The goal of a proposal being weighed by the Shelby County Board of Commissioners is to bring Rugby to the former Vance Middle School property. Goal posts now are the only reminder of what once was. (Photo: Karanja A. Ajanaku/The Tri-State Defender)

With details to iron out and language to be added, Shelby County Commission members kicked a proposal for a $1.1 million expansion of Memphis Inner City Rugby (MICR) at the abandoned Vance Middle School campus back to committee.

While generally viewed in the positive, the proposal drew plenty of questions from commissioners during the Nov. 13 meeting.

“I don’t claim to be a rugby expert … but what I will say is, providing these types of opportunities to our students, and also the coed nature of it, …we got to find more ways to invest in our youth, to find more opportunities,” said commission sponsor Michael Whaley.

Reminiscent of American football – although lacking exposure stateside and a legal forward pass – rugby is a prominent sport throughout the globe.

Founded in 2017, the co-ed K-12 program’s goal is to expand the reach of the sport into Memphis’ underserved communities. It eventually piqued the interest of local politicians.

The investment would pay for the construction of a new facility to house the program.

MICR currently operates at the space. It is one of several abandoned properties owned by the Memphis-Shelby County Schools.

The money for the construction would come from the American Rescue Plan Act (ARPA). If passed, the money would be transferred to the general fund.

After that, details become fuzzier.

No one quibbled about the money, particularly in under-resourced South Memphis.

However, the lack of access for teens living in other impoverished areas of Memphis raised concern from some commissioners.

One member used the item as an example of how many items passed by the body don’t serve Memphians overall, but particular communities. What about the teens at Hamilton High School? And Melrose High?

“I can’t in good conscience actually say that we are actually serving all students when we have not factored in a plan to serve all students,” argued commissioner Britney Thornton.

“It just dismays me that we continue to perpetuate this with this hope that it will somehow autocorrect itself. We are clearly investing selectively and there is a clear consequence when we continue to do it. It has to stop.”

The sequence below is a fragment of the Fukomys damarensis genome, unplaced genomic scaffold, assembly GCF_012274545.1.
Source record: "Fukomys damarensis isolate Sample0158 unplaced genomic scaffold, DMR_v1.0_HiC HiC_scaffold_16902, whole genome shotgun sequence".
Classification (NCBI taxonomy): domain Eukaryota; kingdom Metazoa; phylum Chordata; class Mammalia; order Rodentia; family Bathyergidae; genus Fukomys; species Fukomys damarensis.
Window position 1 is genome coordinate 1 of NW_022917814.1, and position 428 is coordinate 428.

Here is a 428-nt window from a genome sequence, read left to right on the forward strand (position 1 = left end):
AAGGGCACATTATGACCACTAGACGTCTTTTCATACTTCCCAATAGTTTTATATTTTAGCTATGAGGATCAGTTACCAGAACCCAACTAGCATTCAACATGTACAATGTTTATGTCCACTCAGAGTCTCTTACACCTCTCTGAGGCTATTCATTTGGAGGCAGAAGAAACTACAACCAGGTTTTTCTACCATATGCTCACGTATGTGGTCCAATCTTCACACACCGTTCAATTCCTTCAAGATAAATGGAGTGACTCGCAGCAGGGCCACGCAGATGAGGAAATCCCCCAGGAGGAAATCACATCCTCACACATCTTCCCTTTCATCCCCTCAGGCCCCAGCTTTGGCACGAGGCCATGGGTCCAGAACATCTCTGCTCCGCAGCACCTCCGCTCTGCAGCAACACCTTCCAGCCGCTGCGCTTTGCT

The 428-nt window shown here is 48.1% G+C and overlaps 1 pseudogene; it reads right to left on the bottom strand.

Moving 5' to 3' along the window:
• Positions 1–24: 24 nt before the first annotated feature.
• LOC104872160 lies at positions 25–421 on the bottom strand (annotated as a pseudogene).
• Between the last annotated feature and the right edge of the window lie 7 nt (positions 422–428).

Many of the students in the city’s poorer communities also lack transportation. Some lack a ride home, much less an after-school trek across town.

The combination of economic hurdles and dearth of opportunities can leave teens open to negative influences.

Nevertheless, to the plan’s champions in the administration, one footprint is enough to give the sport – and its student athletes – an opportunity to succeed.

Another commissioner found merit in both arguments but fell on the side of a bird-in-hand pragmatism, along with across-the-board investment in lower-income communities.

“I can’t look past the fact, though, 38126 (where Vance Middle was located) and South Memphis …  being one of the highest Zip codes in poverty. These young kids and families need this,” said Commissioner Charlie Caswell.

“I ask…that we really get strategic about having conversations about Orange Mound, Raleigh, Frayser and other communities that do not have a YMCA; that (youths) do not even have…anything to do but run those streets.”

When the commission takes up the item again, one of the issues likely to be discussed will be the lease on the site.

Commissioners want language included to guarantee MICR’s long-term access to the site. They want language included that insures the property won’t be sold to outside interests.

“Once the memorandum of understanding is taken to our board and it’s approved, then we would be contractually obligated for whatever timeframe indicated in that agreement,” said Esther Sykes, administrator for Neighborhood & Economic Development for Shelby County.

There also was a prelude to a future discussion about management of the facility. MICR currently maintains the fields.

Sykes said, “It would actually probably be a part of any agreement between the two. Those two items are interrelated between Memphis Inner City Rugby and the Shelby County School Board. The county has absolutely no obligations to pay for any maintenance on this property.”

Affordable access to the property by the greater community, while the program isn’t using the facility, was also brought up.

The item is co-sponsored by Commissioners Mickell Lowery, Shante Avant, Erika Sugarmon and Thornton.

Updated: TSD Special Section: “MLK50: The View From 38126”